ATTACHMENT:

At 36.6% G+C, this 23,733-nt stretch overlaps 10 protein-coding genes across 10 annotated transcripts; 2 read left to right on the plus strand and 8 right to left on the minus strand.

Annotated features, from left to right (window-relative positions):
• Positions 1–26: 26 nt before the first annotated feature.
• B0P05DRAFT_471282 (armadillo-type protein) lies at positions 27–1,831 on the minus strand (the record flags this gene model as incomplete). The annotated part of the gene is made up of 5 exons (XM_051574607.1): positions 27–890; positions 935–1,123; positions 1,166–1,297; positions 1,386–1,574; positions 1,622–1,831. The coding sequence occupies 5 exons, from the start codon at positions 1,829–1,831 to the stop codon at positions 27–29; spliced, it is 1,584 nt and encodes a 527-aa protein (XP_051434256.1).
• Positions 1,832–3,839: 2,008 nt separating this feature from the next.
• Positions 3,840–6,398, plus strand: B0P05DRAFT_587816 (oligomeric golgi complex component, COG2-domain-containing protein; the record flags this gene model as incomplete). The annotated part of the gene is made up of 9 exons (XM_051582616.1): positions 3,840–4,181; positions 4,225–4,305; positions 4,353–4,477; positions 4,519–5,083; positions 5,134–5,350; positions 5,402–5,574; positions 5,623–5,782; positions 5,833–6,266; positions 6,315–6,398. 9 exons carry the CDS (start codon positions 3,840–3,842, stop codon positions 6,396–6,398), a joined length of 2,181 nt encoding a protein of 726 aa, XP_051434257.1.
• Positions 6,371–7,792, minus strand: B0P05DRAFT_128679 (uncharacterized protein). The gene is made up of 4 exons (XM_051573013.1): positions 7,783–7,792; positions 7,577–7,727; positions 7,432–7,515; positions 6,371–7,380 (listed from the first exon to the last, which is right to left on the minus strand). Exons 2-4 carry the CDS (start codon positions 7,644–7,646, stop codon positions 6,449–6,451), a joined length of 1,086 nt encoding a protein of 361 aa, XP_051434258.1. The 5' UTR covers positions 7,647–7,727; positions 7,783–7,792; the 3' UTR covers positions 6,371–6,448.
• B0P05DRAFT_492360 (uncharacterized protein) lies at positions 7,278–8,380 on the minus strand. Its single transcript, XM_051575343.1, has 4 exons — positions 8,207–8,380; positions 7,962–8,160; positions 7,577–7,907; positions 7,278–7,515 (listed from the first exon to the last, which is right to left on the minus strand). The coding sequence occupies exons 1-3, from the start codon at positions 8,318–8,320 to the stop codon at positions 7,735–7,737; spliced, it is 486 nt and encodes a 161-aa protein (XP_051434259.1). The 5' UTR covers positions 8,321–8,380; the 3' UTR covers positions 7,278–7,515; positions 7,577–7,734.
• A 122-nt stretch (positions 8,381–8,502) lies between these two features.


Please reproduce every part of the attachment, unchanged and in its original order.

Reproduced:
At 36.6% G+C, this 23,733-nt stretch overlaps 10 protein-coding genes across 10 annotated transcripts; 2 read left to right on the plus strand and 8 right to left on the minus strand.

Annotated features, from left to right (window-relative positions):
• Positions 1–26: 26 nt before the first annotated feature.
• B0P05DRAFT_471282 (armadillo-type protein) lies at positions 27–1,831 on the minus strand (the record flags this gene model as incomplete). The annotated part of the gene is made up of 5 exons (XM_051574607.1): positions 27–890; positions 935–1,123; positions 1,166–1,297; positions 1,386–1,574; positions 1,622–1,831. The coding sequence occupies 5 exons, from the start codon at positions 1,829–1,831 to the stop codon at positions 27–29; spliced, it is 1,584 nt and encodes a 527-aa protein (XP_051434256.1).
• Positions 1,832–3,839: 2,008 nt separating this feature from the next.
• Positions 3,840–6,398, plus strand: B0P05DRAFT_587816 (oligomeric golgi complex component, COG2-domain-containing protein; the record flags this gene model as incomplete). The annotated part of the gene is made up of 9 exons (XM_051582616.1): positions 3,840–4,181; positions 4,225–4,305; positions 4,353–4,477; positions 4,519–5,083; positions 5,134–5,350; positions 5,402–5,574; positions 5,623–5,782; positions 5,833–6,266; positions 6,315–6,398. 9 exons carry the CDS (start codon positions 3,840–3,842, stop codon positions 6,396–6,398), a joined length of 2,181 nt encoding a protein of 726 aa, XP_051434257.1.
• Positions 6,371–7,792, minus strand: B0P05DRAFT_128679 (uncharacterized protein). The gene is made up of 4 exons (XM_051573013.1): positions 7,783–7,792; positions 7,577–7,727; positions 7,432–7,515; positions 6,371–7,380 (listed from the first exon to the last, which is right to left on the minus strand). Exons 2-4 carry the CDS (start codon positions 7,644–7,646, stop codon positions 6,449–6,451), a joined length of 1,086 nt encoding a protein of 361 aa, XP_051434258.1. The 5' UTR covers positions 7,647–7,727; positions 7,783–7,792; the 3' UTR covers positions 6,371–6,448.
• B0P05DRAFT_492360 (uncharacterized protein) lies at positions 7,278–8,380 on the minus strand. Its single transcript, XM_051575343.1, has 4 exons — positions 8,207–8,380; positions 7,962–8,160; positions 7,577–7,907; positions 7,278–7,515 (listed from the first exon to the last, which is right to left on the minus strand). The coding sequence occupies exons 1-3, from the start codon at positions 8,318–8,320 to the stop codon at positions 7,735–7,737; spliced, it is 486 nt and encodes a 161-aa protein (XP_051434259.1). The 5' UTR covers positions 8,321–8,380; the 3' UTR covers positions 7,278–7,515; positions 7,577–7,734.
• A 122-nt stretch (positions 8,381–8,502) lies between these two features.